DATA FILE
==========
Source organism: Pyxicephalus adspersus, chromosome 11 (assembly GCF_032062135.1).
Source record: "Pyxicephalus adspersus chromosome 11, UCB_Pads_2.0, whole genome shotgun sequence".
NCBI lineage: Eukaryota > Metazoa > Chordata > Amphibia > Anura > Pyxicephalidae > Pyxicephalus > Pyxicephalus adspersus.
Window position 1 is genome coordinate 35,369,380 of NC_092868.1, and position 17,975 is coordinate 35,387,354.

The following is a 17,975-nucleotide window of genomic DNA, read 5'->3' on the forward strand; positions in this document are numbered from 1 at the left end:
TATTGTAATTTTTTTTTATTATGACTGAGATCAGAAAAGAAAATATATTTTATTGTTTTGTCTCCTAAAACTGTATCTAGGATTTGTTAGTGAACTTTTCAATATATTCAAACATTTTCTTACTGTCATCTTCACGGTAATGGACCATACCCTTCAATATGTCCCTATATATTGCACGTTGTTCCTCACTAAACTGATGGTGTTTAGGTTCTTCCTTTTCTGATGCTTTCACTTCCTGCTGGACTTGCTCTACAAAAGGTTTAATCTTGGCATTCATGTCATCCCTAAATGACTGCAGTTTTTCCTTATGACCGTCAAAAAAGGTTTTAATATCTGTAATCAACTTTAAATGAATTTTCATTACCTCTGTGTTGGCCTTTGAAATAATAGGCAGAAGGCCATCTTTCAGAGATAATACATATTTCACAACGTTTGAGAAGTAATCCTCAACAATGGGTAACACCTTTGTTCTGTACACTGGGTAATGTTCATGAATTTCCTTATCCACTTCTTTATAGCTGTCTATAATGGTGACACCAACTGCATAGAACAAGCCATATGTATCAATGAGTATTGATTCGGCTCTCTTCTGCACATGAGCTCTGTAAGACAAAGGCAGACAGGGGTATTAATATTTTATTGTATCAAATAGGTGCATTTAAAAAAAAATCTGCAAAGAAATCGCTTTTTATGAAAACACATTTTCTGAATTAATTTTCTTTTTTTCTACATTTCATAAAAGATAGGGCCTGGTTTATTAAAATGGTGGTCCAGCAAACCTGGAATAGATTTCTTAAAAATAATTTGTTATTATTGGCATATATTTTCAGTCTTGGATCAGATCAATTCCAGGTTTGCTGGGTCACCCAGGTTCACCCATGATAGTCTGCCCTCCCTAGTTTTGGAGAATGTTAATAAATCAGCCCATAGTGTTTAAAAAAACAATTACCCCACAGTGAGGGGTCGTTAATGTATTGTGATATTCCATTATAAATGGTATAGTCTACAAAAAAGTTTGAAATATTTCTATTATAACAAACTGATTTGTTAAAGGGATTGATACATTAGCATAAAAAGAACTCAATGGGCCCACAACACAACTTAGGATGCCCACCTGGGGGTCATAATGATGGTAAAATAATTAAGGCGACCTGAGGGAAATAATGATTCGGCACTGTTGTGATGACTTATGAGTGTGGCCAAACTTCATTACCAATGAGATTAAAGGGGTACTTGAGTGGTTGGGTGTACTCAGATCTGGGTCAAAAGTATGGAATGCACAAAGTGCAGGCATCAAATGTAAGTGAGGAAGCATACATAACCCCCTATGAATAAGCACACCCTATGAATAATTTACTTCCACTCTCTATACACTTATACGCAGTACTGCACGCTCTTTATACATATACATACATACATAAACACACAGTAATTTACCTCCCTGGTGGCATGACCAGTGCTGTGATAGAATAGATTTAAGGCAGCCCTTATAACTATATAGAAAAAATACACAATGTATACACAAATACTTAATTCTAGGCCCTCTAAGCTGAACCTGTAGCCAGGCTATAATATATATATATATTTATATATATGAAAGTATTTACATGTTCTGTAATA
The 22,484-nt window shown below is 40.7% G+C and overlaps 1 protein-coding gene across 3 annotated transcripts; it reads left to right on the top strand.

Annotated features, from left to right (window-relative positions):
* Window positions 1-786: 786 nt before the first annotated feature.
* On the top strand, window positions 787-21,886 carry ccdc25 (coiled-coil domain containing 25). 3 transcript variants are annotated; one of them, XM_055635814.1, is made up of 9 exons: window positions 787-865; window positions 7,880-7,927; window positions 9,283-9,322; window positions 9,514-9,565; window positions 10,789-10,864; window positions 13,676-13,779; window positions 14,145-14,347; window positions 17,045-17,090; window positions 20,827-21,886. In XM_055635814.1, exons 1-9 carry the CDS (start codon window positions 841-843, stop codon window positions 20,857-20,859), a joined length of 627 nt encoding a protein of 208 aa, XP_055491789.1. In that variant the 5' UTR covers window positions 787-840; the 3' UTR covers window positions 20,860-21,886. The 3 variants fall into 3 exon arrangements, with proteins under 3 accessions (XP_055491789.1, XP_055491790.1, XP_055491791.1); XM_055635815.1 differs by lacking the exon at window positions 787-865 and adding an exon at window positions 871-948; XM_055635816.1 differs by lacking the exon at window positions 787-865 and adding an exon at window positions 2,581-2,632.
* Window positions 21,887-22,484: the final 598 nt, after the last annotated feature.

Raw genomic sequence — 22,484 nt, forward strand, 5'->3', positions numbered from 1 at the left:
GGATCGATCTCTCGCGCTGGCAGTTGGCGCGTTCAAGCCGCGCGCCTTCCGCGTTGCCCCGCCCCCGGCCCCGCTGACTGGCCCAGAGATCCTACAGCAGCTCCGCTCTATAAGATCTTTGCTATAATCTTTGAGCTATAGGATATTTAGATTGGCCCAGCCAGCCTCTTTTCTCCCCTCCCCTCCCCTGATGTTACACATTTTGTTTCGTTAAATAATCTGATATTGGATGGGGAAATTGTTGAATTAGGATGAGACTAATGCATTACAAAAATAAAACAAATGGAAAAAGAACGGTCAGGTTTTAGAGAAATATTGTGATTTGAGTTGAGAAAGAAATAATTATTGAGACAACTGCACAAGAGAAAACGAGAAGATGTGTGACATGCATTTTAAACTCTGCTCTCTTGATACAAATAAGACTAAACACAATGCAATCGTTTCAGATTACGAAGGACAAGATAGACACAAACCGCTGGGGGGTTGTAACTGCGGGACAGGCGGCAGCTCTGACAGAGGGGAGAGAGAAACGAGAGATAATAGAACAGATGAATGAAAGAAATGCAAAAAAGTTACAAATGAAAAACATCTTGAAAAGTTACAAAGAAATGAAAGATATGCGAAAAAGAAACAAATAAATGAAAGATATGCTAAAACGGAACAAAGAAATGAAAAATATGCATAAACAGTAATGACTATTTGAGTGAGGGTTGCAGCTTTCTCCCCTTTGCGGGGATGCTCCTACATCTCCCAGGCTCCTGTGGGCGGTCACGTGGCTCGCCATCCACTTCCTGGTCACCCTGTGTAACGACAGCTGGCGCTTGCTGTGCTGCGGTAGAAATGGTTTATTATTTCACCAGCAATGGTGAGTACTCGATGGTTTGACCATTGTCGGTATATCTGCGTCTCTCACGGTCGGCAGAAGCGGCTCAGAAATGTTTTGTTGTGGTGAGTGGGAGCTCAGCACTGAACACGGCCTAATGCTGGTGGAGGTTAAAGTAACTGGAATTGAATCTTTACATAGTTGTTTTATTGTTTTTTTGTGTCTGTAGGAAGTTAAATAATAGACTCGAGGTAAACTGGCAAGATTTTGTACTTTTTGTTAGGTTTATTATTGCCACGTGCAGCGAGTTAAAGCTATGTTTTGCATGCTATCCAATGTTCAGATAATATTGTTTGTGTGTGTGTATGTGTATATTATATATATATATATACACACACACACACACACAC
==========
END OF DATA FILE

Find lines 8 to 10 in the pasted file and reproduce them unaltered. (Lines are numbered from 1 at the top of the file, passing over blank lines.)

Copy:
Annotated features, from left to right (window-relative positions):
* Window positions 1-786: 786 nt before the first annotated feature.
* On the top strand, window positions 787-21,886 carry ccdc25 (coiled-coil domain containing 25). 3 transcript variants are annotated; one of them, XM_055635814.1, is made up of 9 exons: window positions 787-865; window positions 7,880-7,927; window positions 9,283-9,322; window positions 9,514-9,565; window positions 10,789-10,864; window positions 13,676-13,779; window positions 14,145-14,347; window positions 17,045-17,090; window positions 20,827-21,886. In XM_055635814.1, exons 1-9 carry the CDS (start codon window positions 841-843, stop codon window positions 20,857-20,859), a joined length of 627 nt encoding a protein of 208 aa, XP_055491789.1. In that variant the 5' UTR covers window positions 787-840; the 3' UTR covers window positions 20,860-21,886. The 3 variants fall into 3 exon arrangements, with proteins under 3 accessions (XP_055491789.1, XP_055491790.1, XP_055491791.1); XM_055635815.1 differs by lacking the exon at window positions 787-865 and adding an exon at window positions 871-948; XM_055635816.1 differs by lacking the exon at window positions 787-865 and adding an exon at window positions 2,581-2,632.